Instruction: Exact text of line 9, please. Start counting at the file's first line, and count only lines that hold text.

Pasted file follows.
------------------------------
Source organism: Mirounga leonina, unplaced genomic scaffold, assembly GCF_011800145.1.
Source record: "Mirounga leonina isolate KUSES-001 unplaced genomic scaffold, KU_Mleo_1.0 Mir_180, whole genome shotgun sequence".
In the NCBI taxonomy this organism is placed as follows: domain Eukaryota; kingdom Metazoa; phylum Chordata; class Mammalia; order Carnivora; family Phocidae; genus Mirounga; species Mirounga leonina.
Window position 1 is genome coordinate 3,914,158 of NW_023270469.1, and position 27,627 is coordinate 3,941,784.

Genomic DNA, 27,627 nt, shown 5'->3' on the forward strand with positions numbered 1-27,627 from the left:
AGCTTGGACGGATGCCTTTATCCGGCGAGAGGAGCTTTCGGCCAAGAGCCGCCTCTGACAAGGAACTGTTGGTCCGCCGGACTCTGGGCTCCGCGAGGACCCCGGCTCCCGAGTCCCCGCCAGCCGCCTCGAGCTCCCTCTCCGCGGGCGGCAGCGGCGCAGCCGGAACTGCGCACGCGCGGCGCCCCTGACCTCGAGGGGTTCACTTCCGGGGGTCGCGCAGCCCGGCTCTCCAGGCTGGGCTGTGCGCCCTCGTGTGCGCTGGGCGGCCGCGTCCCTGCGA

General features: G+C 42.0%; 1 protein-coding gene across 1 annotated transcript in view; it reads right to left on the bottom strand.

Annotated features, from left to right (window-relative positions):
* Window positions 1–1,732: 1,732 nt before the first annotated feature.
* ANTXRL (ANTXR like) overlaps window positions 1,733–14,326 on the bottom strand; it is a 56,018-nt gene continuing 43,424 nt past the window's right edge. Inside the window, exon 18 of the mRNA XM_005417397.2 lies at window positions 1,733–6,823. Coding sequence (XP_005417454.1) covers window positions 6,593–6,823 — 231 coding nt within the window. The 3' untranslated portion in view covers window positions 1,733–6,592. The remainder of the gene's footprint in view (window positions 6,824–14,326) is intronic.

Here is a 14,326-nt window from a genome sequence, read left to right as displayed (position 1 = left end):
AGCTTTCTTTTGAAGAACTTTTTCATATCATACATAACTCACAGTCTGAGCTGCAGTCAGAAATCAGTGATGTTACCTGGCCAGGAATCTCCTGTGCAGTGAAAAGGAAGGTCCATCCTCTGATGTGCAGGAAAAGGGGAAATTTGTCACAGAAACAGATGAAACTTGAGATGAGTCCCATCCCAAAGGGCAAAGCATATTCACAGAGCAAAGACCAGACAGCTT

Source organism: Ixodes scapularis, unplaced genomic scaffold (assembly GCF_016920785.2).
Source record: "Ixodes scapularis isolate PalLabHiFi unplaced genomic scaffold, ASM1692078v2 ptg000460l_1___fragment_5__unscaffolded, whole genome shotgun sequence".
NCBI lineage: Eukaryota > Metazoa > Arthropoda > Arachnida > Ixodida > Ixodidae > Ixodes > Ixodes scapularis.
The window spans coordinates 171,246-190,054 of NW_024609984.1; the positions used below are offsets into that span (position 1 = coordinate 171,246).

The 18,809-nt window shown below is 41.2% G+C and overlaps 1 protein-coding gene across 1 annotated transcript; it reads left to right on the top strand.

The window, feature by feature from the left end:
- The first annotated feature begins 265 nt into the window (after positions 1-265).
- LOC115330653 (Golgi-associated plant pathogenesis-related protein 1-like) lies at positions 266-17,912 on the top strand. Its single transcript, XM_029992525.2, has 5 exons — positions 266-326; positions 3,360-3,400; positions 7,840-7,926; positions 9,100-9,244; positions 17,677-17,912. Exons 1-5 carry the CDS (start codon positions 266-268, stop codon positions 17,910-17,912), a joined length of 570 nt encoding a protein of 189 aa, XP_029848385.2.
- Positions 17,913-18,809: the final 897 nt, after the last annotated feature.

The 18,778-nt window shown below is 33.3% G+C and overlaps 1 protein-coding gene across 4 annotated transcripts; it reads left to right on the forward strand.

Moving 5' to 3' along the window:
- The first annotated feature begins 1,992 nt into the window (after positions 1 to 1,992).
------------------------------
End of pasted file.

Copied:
* Window positions 1–1,732: 1,732 nt before the first annotated feature.